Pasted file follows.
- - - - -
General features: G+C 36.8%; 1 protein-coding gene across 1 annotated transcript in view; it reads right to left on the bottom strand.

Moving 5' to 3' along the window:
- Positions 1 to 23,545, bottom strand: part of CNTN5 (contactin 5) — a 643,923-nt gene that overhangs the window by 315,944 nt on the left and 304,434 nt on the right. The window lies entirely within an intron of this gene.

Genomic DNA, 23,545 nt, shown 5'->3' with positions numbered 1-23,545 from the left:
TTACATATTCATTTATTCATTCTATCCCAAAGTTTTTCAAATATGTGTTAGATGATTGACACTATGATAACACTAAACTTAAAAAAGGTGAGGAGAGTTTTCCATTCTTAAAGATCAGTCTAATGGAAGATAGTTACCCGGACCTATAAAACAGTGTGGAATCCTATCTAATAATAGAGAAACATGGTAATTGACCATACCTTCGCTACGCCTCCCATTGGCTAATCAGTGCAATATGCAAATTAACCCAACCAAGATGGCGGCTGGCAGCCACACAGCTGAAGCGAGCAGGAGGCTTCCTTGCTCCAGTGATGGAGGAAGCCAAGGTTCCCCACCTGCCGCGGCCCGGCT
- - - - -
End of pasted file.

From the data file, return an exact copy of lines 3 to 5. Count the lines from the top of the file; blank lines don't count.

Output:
- Positions 1 to 23,545, bottom strand: part of CNTN5 (contactin 5) — a 643,923-nt gene that overhangs the window by 315,944 nt on the left and 304,434 nt on the right. The window lies entirely within an intron of this gene.

Genomic DNA, 23,545 nt, shown 5'->3' with positions numbered 1-23,545 from the left:
TTACATATTCATTTATTCATTCTATCCCAAAGTTTTTCAAATATGTGTTAGATGATTGACACTATGATAACACTAAACTTAAAAAAGGTGAGGAGAGTTTTCCATTCTTAAAGATCAGTCTAATGGAAGATAGTTACCCGGACCTATAAAACAGTGTGGAATCCTATCTAATAATAGAGAAACATGGTAATTGACCATACCTTCGCTACGCCTCCCATTGGCTAATCAGTGCAATATGCAAATTAACCCAACCAAGATGGCGGCTGGCAGCCACACAGCTGAAGCGAGCAGGAGGCTTCCTTGCTCCAGTGATGGAGGAAGCCAAGGTTCCCCACCTGCCGCGGCCCGGCT